In the early days of Active Directory, a decision had to be made as to whether you were going to do an in-place upgrade of your existing Windows NT 4.0 environment, or if you were going to do a “greenfield” migration. Some organizations had multiple domains and did a combination of both. As Active Directory (AD) grew in popularity, there were less greenfield migrations and more AD forest-level consolidations (especially with mergers and acquisitions increasing rapidly). In today’s world, there are AD migrations occurring with the intent to be more secure.
Most organizations have invested heavily in perimeter defense, but the reality is that 90 percent of organizations feel vulnerable to insider attacks. An employee stealing intellectual property to take to a new job or a fat-fingered administrator making a critical configuration error are examples of breaches caused by someone inside the network. Often, an outside attacker takes over a legitimate account: Microsoft has reported that, every day, 95 million Active Directory accounts and 10 million Azure AD accounts are the target of cyberattacks.
The primary vector has now shifted from direct attack on a compute resource to theft of user credentials, often by means of a phishing attack. Once a user’s credentials are obtained, the attacker has access to a workstation on which to run software that captures the credentials of other accounts. Preferred targets are service accounts and Domain Administrator accounts, allowing the attacker to traverse the infrastructure horizontally and vertically.
To thwart attackers pursuing horizontal kill chains with pass-the-hash and related methods, Microsoft has delivered a reference architecture and other best practices that seek to isolate privileged credentials. Microsoft recommends a new security model, the Enhanced Security Admin Environment (ESAE), for holding the accounts that require additional security due to their privileged access to the production forest. ESAE is a special administrative forest, also known as a Red Forest, used to manage all privileged identities in AD, making it more secure.
A key principle of the Active Directory Red Forest model is that admin accounts are divided into three levels of security:
- Tier 0 — Domain Controllers (DCs), identity management resources, administrator user accounts and service accounts
- Tier 1 — Server, application and cloud admin authority
- Tier 2 — Standard user accounts, workstations, printers and devices
Figure 1: Control restrictions in the Active Directory administrative tier model
The recommendations only include Microsoft products (this makes sense as it would be hard to recommend other products that they have no control over). When using this architecture, one component that may not work for most organizations is disabling NTLM authentication. With that said, this may not be practical for all organizations (although I’d highly recommend this model if possible, but you many need to re-architect legacy applications).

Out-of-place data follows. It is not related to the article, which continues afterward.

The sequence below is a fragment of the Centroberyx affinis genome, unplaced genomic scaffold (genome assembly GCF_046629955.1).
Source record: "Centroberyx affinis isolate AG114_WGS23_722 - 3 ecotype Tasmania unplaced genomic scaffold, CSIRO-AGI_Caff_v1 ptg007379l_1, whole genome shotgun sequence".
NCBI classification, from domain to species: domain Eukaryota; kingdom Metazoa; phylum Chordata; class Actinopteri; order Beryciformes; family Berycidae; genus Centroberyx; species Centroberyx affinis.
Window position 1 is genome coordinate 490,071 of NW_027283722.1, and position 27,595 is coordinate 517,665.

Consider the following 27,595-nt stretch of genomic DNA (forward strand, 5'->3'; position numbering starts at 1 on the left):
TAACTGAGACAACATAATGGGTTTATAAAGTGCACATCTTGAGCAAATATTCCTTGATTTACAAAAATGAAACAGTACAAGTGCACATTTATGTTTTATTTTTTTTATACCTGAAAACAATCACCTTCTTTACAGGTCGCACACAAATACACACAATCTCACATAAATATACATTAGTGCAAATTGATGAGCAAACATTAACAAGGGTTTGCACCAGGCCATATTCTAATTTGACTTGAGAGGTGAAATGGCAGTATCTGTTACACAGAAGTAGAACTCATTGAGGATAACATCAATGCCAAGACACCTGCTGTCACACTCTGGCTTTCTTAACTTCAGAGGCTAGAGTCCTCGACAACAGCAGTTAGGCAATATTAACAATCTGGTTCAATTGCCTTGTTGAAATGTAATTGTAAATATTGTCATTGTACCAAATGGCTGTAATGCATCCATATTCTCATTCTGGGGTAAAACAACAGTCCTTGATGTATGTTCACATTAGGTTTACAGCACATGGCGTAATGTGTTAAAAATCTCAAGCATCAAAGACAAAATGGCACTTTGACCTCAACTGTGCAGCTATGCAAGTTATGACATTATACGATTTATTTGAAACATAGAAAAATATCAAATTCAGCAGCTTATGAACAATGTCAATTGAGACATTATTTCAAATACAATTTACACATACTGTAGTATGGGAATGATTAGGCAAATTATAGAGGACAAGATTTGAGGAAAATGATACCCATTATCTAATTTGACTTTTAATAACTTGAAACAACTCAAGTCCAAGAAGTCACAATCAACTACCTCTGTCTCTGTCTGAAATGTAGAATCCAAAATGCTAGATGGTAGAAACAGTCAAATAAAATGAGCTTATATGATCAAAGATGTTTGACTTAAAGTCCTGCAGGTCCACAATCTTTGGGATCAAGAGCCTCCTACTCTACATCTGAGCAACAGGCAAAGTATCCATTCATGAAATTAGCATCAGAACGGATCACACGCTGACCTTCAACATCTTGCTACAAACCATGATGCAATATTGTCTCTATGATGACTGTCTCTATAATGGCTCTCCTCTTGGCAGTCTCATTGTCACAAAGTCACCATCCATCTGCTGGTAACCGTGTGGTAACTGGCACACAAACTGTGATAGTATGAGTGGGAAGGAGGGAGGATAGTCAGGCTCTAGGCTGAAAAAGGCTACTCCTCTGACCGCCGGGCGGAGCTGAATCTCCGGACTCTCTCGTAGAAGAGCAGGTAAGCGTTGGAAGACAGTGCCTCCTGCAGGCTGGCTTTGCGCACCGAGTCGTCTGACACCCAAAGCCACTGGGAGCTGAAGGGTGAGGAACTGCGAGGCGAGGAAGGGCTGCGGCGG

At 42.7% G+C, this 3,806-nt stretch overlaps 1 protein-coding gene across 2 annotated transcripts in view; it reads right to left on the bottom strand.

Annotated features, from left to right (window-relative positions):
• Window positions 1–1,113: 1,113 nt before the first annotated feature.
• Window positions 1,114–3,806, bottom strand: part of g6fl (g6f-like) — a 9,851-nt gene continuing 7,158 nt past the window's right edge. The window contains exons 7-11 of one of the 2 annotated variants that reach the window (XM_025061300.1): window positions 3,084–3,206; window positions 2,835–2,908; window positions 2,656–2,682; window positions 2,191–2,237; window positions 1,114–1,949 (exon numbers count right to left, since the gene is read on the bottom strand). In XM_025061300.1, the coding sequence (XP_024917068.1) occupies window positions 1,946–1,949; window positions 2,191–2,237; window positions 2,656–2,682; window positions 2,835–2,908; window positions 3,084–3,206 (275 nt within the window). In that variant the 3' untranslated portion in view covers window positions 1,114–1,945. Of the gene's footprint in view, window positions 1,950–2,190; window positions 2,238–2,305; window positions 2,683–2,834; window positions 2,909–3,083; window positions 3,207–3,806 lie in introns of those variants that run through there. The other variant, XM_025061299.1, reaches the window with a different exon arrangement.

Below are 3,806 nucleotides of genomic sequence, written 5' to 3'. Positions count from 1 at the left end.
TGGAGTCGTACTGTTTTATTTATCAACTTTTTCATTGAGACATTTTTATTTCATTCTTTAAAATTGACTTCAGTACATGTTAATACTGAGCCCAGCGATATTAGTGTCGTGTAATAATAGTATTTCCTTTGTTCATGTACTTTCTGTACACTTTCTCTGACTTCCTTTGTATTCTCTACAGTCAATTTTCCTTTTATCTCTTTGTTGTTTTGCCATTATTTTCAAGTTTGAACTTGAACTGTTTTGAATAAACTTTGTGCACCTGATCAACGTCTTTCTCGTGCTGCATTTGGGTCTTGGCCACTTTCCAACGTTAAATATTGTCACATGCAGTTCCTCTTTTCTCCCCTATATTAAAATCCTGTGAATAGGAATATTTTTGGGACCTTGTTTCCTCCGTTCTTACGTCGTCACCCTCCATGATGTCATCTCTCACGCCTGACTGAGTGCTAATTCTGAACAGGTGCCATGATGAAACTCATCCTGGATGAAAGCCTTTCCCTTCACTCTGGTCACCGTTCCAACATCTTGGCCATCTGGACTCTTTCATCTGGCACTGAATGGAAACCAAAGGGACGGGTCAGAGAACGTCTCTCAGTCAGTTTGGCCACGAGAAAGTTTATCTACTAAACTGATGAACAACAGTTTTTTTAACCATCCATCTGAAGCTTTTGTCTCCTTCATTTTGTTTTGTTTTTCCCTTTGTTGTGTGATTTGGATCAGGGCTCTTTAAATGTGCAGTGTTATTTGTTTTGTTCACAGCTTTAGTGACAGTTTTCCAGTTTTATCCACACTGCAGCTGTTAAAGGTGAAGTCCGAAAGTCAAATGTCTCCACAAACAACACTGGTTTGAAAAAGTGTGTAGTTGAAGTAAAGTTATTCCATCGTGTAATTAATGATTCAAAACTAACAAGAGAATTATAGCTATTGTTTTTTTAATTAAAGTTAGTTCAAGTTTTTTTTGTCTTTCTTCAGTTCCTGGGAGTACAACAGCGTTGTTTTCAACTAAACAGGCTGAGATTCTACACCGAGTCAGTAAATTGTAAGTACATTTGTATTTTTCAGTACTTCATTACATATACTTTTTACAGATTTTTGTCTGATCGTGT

Another guiding principle of Microsoft’s security strategy is to “assume breach”. With that said, you may need to also consider doing a full migration of your existing environment to another environment as a risk mitigation. In most organizations, this can be a costly and time-consuming project. Although Microsoft makes recommendations for only Microsoft products, I still believe Quest has some offerings that can complement this model.
For more information, watch a recorded webcast where security expert Randy Franklin Smith explains the reasons why you might go to this extra trouble — as well as the limitations of this structure.
Before you start Googling or searching TechNet, please note that this is NOT a well-known industry term (yet).
A customer of mine used the phrase “Orange Forest” when describing their implementation of the Active Directory Red Forest. Due to the high cost of performing an AD migration, they were planning on deploying a separate administrative forest as the Red Forest suggests, but not do a migration. So, they called this “Orange Forest”, as they were not quite fully red.
Reflecting on this term, I realized that the Quest portfolio has been allowing customers to act in the Orange Forest scenario for quite some time. By removing admins’ native rights to the directory and connecting to Active Directory via proxy, we added additional capabilities that can be useful in both the Red and Orange Forest scenario. Here are a few examples:
- Workflow approval prior to a change happening in Active Directory
- Workflow approval prior to a change happening in Group Policy
- Least privilege access of Active Directory and GPO’s
By having this proxy approach to your Active Directory, you can ensure nobody has more rights than they need to do their job and can eliminate users from having to be in privileged groups. Creating the least privilege access model can be difficult. However, Quest not only has AD tools that can help you, but also professional services offerings to provide you data to make a decision as to who should be able to do what in your environment.
If you have experienced a security breach and have made the decision to move to the Red Forest design, a migration may soon be in your future. Quest has been doing AD migrations for decades, and has also been helping customers migrate to a new greenfield forest connected to your new Red Forest design. There are many challenges in doing a migration that you should consider.
- Application remediation
- User downtime and experience
- Server migration
Blue refers to the Blue Team which is usually part of the security team tasked with defense of the network. Quest has products that can help you regardless of if you choose to go to the Red Forest or Orange Forest model, and also has people that can help you in this transition. If you would like to discuss how we can help, please feel free to reach out!